Here’s the latest from Mary Holland at Naturally Curious. A naturalist, Mary is sharing some of her observations about Vermont’s natural landscape with Vermont Life readers. It’s getting colder, and we’re not the only ones preparing for the winter.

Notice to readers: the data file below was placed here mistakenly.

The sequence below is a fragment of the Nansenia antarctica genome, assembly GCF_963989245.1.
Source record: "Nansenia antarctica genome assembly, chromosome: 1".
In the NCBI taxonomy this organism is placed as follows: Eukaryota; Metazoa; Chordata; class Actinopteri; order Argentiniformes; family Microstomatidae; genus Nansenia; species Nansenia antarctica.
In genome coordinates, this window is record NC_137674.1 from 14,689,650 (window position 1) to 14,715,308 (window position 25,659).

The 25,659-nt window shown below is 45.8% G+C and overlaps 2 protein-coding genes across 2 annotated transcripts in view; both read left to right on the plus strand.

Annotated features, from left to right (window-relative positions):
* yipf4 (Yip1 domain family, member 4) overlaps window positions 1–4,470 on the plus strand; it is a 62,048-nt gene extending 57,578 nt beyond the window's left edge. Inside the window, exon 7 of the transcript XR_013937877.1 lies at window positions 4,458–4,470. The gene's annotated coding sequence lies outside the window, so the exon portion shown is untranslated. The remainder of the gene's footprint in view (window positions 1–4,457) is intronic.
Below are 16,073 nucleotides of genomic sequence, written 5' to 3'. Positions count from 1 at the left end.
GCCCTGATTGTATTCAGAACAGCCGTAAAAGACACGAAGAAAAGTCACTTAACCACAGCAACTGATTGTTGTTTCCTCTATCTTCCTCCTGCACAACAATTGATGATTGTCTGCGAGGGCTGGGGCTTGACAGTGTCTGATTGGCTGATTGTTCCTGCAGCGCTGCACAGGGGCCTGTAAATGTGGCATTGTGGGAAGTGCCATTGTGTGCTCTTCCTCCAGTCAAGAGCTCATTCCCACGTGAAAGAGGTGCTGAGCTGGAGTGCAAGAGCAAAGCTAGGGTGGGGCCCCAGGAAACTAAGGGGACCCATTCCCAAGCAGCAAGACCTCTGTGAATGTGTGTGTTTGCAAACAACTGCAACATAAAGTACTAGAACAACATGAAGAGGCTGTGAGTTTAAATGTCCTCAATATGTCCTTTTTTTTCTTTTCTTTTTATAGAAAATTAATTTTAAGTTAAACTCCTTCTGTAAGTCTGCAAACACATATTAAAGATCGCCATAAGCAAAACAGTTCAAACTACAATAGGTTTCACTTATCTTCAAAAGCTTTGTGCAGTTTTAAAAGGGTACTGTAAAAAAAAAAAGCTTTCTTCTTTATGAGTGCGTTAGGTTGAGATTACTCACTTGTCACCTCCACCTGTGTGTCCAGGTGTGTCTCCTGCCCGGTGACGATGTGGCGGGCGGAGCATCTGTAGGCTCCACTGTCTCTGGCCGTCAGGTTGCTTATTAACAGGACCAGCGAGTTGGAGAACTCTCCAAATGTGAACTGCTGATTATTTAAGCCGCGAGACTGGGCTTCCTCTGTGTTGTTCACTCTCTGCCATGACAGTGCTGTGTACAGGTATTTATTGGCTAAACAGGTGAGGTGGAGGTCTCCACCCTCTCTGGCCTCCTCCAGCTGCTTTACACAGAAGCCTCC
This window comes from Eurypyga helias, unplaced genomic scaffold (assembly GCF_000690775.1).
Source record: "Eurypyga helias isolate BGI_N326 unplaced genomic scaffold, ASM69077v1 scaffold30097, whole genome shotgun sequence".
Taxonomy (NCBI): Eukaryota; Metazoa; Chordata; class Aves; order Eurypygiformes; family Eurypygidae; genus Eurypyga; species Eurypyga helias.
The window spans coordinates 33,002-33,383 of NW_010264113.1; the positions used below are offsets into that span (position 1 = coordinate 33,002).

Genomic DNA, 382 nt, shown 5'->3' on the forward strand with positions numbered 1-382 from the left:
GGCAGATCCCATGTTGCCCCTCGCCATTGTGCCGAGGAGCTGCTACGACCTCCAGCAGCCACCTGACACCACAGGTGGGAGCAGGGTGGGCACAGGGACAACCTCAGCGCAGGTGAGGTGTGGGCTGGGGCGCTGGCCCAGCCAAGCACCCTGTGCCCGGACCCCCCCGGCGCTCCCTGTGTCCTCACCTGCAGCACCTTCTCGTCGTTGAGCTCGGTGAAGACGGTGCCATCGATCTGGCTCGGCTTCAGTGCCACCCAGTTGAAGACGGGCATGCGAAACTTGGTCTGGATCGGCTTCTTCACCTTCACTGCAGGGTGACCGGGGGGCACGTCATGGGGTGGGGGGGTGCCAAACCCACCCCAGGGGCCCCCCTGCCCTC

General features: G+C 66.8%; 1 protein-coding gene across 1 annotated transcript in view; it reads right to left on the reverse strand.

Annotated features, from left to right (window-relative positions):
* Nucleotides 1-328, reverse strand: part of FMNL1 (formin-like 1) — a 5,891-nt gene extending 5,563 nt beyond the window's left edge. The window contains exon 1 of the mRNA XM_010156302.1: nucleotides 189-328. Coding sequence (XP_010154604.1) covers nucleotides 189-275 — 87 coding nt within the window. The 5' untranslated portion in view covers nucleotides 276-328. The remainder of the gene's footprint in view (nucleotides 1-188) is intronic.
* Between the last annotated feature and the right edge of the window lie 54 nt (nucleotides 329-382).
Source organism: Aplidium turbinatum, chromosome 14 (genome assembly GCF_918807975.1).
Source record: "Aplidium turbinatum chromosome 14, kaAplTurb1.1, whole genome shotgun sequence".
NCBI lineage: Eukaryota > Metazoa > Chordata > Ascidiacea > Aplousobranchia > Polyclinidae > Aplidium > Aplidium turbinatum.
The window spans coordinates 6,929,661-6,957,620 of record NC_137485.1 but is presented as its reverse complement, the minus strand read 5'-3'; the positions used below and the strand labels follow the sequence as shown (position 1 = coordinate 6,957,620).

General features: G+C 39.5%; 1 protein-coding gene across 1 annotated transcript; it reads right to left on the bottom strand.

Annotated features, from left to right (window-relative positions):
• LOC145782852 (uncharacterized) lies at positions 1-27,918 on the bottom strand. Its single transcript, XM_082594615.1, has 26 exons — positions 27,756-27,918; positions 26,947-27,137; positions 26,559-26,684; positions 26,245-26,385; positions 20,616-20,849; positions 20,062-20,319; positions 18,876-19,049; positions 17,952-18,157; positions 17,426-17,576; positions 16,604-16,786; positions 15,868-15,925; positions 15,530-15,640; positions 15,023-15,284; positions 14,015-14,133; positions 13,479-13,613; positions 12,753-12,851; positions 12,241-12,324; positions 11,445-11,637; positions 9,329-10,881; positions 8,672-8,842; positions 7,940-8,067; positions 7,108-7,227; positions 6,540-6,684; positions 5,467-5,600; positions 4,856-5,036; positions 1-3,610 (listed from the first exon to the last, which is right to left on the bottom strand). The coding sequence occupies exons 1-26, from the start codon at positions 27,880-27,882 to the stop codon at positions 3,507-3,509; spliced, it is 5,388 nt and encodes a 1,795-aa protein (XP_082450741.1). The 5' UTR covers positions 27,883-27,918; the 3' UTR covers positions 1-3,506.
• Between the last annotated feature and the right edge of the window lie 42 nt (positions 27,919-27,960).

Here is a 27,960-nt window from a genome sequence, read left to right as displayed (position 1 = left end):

Shorter days and longer nights trigger a flurry of activity for beavers in the fall. Suddenly there is a lodge to be built, rebuilt, enlarged or repaired, and a dam to be built, repaired or reinforced. As, or more, important than these tasks is cutting, gathering and transporting a supply of food for winter. Once the pond is frozen, the only food available to beavers is that which they have stockpiled under the ice. Therefore, beavers spend many an autumn night adding to a growing pile of submerged branches close to the lodge. More thought is put into the harvesting of a winter food supply than one might imagine. Before cutting down a tree a beaver often tests its readiness by biting into the bark. If it is not in just the right condition — for instance, if there is still too much sap in the tree — they may speed up the drying of the bark by girdling it, and returning in several days to cut it down. If limbs and branches are stored underwater before the bark is ready, it will ferment and sour, making it unfit for food.